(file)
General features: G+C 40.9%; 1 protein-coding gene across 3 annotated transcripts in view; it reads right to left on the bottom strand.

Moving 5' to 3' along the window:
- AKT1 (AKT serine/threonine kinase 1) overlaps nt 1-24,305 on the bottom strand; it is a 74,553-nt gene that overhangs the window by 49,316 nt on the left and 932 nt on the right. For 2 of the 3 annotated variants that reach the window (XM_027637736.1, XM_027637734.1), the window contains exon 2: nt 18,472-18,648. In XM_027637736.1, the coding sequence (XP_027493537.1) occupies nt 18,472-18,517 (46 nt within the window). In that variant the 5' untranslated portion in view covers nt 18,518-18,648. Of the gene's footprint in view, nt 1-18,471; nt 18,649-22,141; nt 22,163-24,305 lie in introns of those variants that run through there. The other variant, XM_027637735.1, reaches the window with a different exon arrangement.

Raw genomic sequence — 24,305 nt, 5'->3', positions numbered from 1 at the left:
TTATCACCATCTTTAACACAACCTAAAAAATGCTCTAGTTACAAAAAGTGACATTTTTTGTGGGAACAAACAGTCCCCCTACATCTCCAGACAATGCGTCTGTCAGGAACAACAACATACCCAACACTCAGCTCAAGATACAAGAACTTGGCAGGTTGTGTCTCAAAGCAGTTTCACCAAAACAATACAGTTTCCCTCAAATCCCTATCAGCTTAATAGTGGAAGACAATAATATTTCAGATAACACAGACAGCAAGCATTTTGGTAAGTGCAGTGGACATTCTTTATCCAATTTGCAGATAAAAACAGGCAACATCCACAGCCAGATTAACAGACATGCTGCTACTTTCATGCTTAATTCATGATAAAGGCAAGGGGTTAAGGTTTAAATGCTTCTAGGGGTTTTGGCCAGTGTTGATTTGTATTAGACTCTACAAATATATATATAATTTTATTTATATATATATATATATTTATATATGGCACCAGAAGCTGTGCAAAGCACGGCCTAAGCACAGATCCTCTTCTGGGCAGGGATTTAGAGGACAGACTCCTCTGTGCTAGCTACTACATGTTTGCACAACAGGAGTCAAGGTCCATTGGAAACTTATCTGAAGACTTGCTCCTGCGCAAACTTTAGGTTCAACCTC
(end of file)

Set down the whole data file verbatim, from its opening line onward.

General features: G+C 40.9%; 1 protein-coding gene across 3 annotated transcripts in view; it reads right to left on the bottom strand.

Moving 5' to 3' along the window:
- AKT1 (AKT serine/threonine kinase 1) overlaps nt 1-24,305 on the bottom strand; it is a 74,553-nt gene that overhangs the window by 49,316 nt on the left and 932 nt on the right. For 2 of the 3 annotated variants that reach the window (XM_027637736.1, XM_027637734.1), the window contains exon 2: nt 18,472-18,648. In XM_027637736.1, the coding sequence (XP_027493537.1) occupies nt 18,472-18,517 (46 nt within the window). In that variant the 5' untranslated portion in view covers nt 18,518-18,648. Of the gene's footprint in view, nt 1-18,471; nt 18,649-22,141; nt 22,163-24,305 lie in introns of those variants that run through there. The other variant, XM_027637735.1, reaches the window with a different exon arrangement.

Raw genomic sequence — 24,305 nt, 5'->3', positions numbered from 1 at the left:
TTATCACCATCTTTAACACAACCTAAAAAATGCTCTAGTTACAAAAAGTGACATTTTTTGTGGGAACAAACAGTCCCCCTACATCTCCAGACAATGCGTCTGTCAGGAACAACAACATACCCAACACTCAGCTCAAGATACAAGAACTTGGCAGGTTGTGTCTCAAAGCAGTTTCACCAAAACAATACAGTTTCCCTCAAATCCCTATCAGCTTAATAGTGGAAGACAATAATATTTCAGATAACACAGACAGCAAGCATTTTGGTAAGTGCAGTGGACATTCTTTATCCAATTTGCAGATAAAAACAGGCAACATCCACAGCCAGATTAACAGACATGCTGCTACTTTCATGCTTAATTCATGATAAAGGCAAGGGGTTAAGGTTTAAATGCTTCTAGGGGTTTTGGCCAGTGTTGATTTGTATTAGACTCTACAAATATATATATAATTTTATTTATATATATATATATATTTATATATGGCACCAGAAGCTGTGCAAAGCACGGCCTAAGCACAGATCCTCTTCTGGGCAGGGATTTAGAGGACAGACTCCTCTGTGCTAGCTACTACATGTTTGCACAACAGGAGTCAAGGTCCATTGGAAACTTATCTGAAGACTTGCTCCTGCGCAAACTTTAGGTTCAACCTC